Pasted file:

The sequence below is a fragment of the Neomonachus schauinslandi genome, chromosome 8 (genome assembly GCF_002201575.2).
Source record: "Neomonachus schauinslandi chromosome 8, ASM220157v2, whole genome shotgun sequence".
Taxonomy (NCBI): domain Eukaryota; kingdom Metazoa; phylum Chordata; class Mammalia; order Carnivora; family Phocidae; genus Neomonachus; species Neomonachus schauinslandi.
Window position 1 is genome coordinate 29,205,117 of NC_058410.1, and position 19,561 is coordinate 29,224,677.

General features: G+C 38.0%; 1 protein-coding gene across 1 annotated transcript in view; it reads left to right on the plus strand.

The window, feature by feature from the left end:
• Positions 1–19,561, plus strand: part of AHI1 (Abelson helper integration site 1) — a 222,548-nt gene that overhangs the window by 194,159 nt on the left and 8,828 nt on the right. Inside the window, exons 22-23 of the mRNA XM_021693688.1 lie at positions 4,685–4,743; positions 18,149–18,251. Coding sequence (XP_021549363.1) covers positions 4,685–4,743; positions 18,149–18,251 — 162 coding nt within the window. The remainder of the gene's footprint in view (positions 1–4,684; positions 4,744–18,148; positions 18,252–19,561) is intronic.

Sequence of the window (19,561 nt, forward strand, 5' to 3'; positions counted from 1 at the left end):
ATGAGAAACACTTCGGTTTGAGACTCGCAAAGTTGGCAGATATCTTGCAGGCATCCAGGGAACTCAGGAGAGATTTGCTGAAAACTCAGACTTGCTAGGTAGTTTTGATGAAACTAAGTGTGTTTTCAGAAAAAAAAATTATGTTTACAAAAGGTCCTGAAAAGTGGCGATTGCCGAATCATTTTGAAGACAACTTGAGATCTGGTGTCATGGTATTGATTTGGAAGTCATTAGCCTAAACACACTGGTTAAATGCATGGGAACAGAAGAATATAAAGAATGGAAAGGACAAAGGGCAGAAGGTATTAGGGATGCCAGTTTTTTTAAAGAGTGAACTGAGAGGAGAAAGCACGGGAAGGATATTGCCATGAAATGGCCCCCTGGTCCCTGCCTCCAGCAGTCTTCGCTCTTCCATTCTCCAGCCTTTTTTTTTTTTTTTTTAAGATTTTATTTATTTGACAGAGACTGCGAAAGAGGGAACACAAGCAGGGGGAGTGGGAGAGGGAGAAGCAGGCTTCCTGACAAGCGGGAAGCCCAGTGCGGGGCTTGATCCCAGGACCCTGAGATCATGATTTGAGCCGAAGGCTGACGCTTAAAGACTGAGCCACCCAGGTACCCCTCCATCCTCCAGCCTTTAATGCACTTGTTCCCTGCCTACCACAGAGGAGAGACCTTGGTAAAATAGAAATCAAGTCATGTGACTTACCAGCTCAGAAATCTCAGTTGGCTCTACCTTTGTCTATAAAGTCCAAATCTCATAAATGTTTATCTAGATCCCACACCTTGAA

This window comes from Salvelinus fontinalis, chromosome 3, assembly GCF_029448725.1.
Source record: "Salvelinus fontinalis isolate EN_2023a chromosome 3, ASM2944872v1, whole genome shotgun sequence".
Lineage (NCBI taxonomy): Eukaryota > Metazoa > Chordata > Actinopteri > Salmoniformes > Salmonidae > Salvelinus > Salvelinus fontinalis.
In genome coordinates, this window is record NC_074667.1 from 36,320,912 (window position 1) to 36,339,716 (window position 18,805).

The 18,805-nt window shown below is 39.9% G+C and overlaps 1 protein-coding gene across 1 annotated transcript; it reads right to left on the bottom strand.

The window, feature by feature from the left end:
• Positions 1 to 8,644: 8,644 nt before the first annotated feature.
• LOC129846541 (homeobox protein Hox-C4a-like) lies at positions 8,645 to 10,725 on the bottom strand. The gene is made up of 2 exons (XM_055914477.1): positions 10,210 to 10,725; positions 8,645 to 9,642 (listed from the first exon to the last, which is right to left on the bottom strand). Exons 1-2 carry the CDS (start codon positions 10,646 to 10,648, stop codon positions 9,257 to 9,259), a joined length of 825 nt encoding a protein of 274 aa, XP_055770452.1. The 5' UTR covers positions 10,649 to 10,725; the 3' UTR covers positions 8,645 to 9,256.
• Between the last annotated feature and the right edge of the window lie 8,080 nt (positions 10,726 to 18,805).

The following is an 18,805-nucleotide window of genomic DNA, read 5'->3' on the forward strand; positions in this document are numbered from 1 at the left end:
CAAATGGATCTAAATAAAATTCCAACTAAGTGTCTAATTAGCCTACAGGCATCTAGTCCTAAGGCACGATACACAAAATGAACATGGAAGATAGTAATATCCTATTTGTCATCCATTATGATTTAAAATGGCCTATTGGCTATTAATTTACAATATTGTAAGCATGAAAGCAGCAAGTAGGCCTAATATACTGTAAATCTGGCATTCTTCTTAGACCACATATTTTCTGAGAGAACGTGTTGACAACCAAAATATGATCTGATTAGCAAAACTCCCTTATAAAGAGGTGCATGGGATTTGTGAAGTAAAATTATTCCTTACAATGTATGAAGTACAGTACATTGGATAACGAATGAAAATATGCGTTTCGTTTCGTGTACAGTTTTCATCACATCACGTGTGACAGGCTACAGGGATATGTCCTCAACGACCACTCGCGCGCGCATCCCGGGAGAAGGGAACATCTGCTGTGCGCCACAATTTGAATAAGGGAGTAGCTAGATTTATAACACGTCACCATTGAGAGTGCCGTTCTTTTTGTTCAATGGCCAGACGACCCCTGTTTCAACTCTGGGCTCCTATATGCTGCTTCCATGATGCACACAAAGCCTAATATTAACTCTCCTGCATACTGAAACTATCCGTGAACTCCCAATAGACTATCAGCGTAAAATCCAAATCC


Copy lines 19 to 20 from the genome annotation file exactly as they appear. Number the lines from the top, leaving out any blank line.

The following is an 18,805-nucleotide window of genomic DNA, read 5'->3' on the forward strand; positions in this document are numbered from 1 at the left end:
CAAATGGATCTAAATAAAATTCCAACTAAGTGTCTAATTAGCCTACAGGCATCTAGTCCTAAGGCACGATACACAAAATGAACATGGAAGATAGTAATATCCTATTTGTCATCCATTATGATTTAAAATGGCCTATTGGCTATTAATTTACAATATTGTAAGCATGAAAGCAGCAAGTAGGCCTAATATACTGTAAATCTGGCATTCTTCTTAGACCACATATTTTCTGAGAGAACGTGTTGACAACCAAAATATGATCTGATTAGCAAAACTCCCTTATAAAGAGGTGCATGGGATTTGTGAAGTAAAATTATTCCTTACAATGTATGAAGTACAGTACATTGGATAACGAATGAAAATATGCGTTTCGTTTCGTGTACAGTTTTCATCACATCACGTGTGACAGGCTACAGGGATATGTCCTCAACGACCACTCGCGCGCGCATCCCGGGAGAAGGGAACATCTGCTGTGCGCCACAATTTGAATAAGGGAGTAGCTAGATTTATAACACGTCACCATTGAGAGTGCCGTTCTTTTTGTTCAATGGCCAGACGACCCCTGTTTCAACTCTGGGCTCCTATATGCTGCTTCCATGATGCACACAAAGCCTAATATTAACTCTCCTGCATACTGAAACTATCCGTGAACTCCCAATAGACTATCAGCGTAAAATCCAAATCC